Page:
Focusing on Performance, not Aesthetics

I feel like I talk about this a lot, and you probably do too. It’s because I have to keep reminding myself. I have to keep telling myself that I care more about how well I perform than how I look. Maybe someday it will be something I believe and not just tell myself. Every time I work out, I wish that I could have done more reps or a heavier weight. I don’t think to myself that I wish I could look better. But, when I get home and I look in the mirror, thoughts of how I wish I could look differently come creeping back in, slowly, but surely. It’s like playing tug of war inside my head.

It is especially bad if I notice how wide my hips are which is pretty much any time I see them in the mirror. They are pretty much the reason these thoughts keep creeping back in. If I could split my body into two halves, upper and lower body, I’d happily keep my upper body (especially after I get top surgery), but I would gladly get rid of my lower body. But then I remember how strong my legs are, how they carry me through my day and my workouts. I’m now able to squat over my body weight in the back squat and front squat, and I can deadlift 1.5x my body weight. I like the weights that my legs are able to lift, and I want to be able to lift more.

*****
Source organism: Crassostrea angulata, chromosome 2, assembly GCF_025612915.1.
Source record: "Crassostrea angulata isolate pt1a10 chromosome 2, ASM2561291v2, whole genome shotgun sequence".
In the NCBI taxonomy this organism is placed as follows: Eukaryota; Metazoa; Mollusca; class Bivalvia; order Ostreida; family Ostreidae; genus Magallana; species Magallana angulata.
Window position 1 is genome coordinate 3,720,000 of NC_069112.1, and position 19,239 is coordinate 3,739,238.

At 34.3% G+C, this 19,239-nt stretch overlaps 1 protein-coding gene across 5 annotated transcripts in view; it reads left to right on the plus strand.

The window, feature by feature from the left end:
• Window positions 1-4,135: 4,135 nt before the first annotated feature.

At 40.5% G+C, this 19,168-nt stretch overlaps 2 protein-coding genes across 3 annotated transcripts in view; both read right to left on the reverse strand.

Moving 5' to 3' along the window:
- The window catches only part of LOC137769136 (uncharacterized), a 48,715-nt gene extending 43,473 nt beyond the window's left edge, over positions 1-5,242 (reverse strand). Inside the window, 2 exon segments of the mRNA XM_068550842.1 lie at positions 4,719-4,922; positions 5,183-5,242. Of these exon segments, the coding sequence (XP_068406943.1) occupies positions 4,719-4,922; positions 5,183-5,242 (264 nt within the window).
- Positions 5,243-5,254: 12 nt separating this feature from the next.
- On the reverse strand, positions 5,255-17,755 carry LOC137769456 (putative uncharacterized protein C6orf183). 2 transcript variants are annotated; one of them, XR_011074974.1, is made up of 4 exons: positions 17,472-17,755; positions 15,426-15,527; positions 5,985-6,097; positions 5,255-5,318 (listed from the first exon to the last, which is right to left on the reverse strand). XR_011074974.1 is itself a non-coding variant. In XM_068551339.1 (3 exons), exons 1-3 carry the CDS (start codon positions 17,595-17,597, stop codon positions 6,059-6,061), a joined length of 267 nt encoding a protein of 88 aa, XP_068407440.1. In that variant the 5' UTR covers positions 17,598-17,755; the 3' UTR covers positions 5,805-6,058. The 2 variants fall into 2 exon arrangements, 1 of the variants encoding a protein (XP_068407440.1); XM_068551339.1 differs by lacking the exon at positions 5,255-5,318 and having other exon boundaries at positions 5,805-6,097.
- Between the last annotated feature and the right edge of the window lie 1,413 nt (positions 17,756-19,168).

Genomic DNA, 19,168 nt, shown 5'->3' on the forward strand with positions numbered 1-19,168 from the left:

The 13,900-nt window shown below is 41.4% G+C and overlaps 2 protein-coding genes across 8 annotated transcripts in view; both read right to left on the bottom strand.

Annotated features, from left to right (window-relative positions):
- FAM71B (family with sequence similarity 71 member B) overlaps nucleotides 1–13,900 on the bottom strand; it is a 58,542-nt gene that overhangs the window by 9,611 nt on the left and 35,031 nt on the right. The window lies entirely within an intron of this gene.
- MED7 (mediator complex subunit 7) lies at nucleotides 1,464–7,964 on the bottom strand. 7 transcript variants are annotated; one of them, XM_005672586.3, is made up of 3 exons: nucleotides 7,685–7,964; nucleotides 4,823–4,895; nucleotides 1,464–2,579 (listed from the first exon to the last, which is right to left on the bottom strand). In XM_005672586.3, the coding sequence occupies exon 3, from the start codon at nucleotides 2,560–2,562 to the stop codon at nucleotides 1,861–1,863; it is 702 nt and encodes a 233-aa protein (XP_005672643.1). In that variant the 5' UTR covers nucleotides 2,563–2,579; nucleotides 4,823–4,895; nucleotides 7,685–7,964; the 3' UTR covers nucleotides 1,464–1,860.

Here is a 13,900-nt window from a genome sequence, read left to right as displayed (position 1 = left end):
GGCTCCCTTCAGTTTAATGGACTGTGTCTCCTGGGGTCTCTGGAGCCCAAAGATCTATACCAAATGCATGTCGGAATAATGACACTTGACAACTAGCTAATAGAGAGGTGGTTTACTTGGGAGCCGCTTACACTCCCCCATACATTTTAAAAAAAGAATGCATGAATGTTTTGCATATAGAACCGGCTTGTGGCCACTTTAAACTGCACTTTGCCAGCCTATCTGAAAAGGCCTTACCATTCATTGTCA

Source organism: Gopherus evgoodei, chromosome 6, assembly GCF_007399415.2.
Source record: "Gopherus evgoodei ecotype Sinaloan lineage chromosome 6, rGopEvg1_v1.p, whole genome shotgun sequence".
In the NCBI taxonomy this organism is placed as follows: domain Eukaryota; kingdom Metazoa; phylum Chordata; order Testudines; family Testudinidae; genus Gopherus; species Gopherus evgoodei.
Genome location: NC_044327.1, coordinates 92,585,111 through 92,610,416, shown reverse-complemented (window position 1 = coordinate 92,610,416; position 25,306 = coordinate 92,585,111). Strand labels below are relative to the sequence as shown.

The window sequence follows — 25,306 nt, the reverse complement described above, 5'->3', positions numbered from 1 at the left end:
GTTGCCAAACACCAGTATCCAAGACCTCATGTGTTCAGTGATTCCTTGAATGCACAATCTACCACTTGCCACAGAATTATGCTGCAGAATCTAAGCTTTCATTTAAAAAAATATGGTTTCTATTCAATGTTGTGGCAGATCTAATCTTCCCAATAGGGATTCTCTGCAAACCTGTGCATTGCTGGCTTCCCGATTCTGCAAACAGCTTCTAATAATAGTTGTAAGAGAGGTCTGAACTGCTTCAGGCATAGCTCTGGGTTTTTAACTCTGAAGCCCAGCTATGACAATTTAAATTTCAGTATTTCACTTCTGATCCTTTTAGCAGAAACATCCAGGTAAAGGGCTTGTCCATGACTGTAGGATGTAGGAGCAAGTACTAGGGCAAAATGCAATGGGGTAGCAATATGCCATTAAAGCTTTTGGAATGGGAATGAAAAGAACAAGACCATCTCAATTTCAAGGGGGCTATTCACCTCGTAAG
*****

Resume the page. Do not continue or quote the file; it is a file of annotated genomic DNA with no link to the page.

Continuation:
But there’s always this nagging in the back of my mind about wanting to reduce my body fat. I won’t be able to perform better if I focus my diet on fat loss though. Argh! It’s like being pulled in two completely opposite directions. I want to throw away all the mirrors in my apartment (okay, I’d probably just cover them), but that seems unrealistic. I just need to be able to deal with what I see in the mirror. I need to decide what is more important to me. Who cares if I have wide hips if I am able to compete and better myself in other ways. My hips are one small aspect of me, and not a very important one in the grand scheme of things. So why do I keep focusing on them? They can completely turn my day around on really dysphoric days. I wish that our society wasn’t focused on aesthetics so much. It’s hard when we are constantly barraged with images of “beautiful” people. I’m also guilty of going around comparing myself to every guy I see. I look at other peoples’ transitions and wonder why I can’t have narrow hips like them. Or why their fat has redistributed with no effort while mine won’t budge with regular exercise.